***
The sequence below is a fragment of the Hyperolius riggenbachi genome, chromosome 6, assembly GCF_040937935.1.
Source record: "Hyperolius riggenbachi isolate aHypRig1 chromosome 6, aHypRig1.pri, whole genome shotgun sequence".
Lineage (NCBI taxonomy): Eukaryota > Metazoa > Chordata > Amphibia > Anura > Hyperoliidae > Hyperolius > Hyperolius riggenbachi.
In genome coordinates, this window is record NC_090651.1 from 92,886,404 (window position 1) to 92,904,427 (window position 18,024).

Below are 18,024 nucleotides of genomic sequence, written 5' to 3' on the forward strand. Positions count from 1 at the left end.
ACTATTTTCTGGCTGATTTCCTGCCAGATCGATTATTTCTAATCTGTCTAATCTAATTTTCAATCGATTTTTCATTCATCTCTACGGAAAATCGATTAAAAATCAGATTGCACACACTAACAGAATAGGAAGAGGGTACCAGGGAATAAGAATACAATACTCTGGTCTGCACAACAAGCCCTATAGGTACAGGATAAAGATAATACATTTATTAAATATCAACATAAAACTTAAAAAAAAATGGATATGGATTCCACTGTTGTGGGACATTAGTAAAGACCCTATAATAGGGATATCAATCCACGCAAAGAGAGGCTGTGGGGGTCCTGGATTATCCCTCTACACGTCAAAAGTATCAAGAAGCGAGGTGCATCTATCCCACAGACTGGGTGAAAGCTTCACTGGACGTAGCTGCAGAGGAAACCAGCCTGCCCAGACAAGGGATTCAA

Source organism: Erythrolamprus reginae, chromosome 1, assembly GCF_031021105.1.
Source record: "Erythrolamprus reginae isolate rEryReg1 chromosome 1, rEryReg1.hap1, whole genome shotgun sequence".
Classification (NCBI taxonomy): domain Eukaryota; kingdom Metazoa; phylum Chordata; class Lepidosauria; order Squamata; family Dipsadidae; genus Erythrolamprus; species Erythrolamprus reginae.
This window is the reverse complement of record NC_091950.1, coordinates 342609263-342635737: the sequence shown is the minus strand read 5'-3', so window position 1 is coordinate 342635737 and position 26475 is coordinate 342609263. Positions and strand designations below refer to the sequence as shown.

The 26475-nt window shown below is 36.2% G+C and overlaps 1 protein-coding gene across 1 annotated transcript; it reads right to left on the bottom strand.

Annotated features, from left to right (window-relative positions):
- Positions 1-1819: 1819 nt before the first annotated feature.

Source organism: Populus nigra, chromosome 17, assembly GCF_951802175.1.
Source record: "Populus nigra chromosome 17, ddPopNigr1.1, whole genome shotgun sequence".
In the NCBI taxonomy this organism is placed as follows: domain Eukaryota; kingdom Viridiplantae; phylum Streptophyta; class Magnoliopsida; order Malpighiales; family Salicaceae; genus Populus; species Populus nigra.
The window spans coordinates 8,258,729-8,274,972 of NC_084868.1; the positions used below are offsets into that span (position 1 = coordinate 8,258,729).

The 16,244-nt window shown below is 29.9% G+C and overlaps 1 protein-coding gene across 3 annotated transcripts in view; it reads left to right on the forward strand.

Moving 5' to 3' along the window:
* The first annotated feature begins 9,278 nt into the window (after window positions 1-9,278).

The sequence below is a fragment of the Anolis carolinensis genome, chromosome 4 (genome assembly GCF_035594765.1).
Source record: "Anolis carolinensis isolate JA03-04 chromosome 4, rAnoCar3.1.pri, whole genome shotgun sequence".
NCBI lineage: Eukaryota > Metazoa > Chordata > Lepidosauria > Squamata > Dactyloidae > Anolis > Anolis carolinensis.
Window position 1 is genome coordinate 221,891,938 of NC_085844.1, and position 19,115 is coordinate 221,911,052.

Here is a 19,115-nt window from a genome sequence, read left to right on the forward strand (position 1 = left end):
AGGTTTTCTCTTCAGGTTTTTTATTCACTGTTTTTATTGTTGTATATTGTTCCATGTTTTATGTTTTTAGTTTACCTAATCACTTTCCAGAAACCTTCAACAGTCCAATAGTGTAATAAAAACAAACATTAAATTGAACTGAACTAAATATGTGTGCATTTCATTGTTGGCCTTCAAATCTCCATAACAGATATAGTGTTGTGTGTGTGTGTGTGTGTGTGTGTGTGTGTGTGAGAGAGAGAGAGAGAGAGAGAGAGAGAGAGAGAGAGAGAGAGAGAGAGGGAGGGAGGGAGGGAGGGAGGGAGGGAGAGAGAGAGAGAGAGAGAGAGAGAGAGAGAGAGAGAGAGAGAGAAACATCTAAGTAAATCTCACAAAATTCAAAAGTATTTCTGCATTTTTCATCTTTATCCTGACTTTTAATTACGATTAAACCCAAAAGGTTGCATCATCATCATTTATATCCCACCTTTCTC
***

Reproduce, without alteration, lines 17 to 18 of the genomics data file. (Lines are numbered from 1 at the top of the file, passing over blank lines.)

The window spans coordinates 8,258,729-8,274,972 of NC_084868.1; the positions used below are offsets into that span (position 1 = coordinate 8,258,729).

The 16,244-nt window shown below is 29.9% G+C and overlaps 1 protein-coding gene across 3 annotated transcripts in view; it reads left to right on the forward strand.